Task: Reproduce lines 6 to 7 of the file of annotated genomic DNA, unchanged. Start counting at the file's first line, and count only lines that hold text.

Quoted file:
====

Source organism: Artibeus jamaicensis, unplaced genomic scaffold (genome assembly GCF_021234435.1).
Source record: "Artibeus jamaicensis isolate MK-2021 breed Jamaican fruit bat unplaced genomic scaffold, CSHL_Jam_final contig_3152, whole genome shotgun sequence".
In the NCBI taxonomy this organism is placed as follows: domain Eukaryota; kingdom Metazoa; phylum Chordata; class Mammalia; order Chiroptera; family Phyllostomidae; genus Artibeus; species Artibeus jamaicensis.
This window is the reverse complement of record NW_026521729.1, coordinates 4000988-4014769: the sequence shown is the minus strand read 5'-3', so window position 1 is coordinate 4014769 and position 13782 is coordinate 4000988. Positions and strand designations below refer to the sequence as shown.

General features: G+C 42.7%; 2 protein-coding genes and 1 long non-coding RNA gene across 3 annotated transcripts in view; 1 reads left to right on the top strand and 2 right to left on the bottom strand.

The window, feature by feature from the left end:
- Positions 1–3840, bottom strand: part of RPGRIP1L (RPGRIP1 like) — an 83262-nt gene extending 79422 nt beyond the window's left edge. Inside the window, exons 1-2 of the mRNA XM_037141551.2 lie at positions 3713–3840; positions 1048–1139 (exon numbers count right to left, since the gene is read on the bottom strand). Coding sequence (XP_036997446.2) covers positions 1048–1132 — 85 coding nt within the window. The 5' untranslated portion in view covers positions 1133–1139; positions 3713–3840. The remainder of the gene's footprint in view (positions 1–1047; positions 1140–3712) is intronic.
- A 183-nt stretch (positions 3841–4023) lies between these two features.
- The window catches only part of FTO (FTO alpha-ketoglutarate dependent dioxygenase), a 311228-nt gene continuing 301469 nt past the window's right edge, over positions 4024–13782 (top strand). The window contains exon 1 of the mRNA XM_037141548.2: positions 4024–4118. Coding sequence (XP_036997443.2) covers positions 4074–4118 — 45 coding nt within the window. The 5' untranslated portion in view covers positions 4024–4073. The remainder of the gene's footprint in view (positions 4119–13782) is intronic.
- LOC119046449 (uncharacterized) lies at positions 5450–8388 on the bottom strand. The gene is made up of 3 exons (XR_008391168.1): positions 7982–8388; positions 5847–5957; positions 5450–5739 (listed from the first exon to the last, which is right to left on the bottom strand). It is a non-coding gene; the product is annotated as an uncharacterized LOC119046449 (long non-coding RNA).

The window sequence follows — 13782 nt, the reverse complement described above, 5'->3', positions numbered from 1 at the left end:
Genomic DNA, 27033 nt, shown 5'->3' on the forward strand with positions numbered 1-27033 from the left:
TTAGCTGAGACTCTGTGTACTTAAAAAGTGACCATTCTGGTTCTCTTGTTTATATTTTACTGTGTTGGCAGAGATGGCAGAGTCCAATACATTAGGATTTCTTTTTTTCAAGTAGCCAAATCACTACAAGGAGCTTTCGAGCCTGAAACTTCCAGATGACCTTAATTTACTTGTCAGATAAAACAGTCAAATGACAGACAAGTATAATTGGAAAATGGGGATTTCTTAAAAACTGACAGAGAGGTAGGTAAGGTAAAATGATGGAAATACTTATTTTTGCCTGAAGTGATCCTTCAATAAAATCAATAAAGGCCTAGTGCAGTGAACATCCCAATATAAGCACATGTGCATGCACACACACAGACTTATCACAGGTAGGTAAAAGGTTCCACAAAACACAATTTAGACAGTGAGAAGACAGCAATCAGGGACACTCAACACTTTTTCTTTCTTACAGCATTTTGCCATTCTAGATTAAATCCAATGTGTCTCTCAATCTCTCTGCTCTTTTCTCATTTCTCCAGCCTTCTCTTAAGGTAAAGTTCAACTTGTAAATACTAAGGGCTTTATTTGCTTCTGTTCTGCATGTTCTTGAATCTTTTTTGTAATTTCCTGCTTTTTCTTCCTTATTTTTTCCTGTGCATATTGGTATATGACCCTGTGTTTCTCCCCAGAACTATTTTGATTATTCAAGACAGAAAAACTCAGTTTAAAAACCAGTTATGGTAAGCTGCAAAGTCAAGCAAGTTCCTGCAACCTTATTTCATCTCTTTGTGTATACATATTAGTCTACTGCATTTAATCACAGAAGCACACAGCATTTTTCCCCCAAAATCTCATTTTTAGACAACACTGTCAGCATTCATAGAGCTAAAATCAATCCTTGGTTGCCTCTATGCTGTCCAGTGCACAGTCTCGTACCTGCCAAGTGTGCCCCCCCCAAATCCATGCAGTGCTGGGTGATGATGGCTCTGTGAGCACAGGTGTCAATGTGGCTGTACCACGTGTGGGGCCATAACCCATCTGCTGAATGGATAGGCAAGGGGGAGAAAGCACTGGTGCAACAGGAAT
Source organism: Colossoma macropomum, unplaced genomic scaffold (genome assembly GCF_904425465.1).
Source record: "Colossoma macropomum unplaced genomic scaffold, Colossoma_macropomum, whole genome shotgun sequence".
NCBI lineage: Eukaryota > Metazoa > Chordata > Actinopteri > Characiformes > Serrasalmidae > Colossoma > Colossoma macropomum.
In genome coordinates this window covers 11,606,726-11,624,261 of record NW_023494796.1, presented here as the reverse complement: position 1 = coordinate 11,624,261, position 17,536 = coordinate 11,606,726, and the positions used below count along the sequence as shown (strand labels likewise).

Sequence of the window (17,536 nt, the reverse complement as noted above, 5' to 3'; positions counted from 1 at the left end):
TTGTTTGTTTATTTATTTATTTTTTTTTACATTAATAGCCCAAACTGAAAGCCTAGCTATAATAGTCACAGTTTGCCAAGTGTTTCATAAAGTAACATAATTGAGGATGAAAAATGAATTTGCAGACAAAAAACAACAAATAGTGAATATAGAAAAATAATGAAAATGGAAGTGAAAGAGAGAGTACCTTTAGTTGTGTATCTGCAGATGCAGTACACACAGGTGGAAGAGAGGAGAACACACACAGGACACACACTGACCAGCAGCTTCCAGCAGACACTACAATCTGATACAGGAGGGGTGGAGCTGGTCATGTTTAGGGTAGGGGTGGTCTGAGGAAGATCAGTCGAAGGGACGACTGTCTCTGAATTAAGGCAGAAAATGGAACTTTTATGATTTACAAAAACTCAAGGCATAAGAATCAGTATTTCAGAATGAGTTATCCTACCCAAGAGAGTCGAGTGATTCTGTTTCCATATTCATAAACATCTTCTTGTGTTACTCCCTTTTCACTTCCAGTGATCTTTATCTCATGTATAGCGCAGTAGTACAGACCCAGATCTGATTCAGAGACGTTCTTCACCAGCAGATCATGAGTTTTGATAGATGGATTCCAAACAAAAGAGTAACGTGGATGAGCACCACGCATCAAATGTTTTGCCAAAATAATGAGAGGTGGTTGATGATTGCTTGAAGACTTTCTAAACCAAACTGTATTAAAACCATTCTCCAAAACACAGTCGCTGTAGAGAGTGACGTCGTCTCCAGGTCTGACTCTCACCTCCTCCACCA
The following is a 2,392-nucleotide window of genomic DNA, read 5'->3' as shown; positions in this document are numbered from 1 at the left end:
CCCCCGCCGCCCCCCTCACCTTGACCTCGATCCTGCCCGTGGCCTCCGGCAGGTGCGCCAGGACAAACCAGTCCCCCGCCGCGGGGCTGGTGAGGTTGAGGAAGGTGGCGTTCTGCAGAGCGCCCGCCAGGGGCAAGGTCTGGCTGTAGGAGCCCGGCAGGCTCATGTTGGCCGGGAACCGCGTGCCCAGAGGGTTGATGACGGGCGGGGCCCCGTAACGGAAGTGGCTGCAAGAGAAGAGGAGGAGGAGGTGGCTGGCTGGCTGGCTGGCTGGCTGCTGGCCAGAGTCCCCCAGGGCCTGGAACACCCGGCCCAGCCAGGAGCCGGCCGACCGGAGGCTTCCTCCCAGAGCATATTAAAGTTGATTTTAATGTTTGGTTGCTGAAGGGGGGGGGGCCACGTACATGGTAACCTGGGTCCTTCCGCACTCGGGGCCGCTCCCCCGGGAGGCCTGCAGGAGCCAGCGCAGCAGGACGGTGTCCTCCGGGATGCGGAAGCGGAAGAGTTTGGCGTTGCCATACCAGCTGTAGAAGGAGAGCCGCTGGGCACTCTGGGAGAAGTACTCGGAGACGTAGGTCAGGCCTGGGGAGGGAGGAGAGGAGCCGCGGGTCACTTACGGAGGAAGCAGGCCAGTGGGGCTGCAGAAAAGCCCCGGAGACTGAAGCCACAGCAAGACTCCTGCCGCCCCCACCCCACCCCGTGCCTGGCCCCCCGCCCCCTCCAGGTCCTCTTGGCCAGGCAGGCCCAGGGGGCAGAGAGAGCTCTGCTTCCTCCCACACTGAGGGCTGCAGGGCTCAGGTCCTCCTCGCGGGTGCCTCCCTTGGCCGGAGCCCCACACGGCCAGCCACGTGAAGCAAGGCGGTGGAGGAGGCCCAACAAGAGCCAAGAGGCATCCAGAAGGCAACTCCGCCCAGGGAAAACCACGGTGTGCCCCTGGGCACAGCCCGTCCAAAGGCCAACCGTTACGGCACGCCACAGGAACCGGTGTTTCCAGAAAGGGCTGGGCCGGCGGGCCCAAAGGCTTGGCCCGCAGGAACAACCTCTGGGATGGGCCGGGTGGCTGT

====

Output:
The window, feature by feature from the left end:
- Positions 1–3840, bottom strand: part of RPGRIP1L (RPGRIP1 like) — an 83262-nt gene extending 79422 nt beyond the window's left edge. Inside the window, exons 1-2 of the mRNA XM_037141551.2 lie at positions 3713–3840; positions 1048–1139 (exon numbers count right to left, since the gene is read on the bottom strand). Coding sequence (XP_036997446.2) covers positions 1048–1132 — 85 coding nt within the window. The 5' untranslated portion in view covers positions 1133–1139; positions 3713–3840. The remainder of the gene's footprint in view (positions 1–1047; positions 1140–3712) is intronic.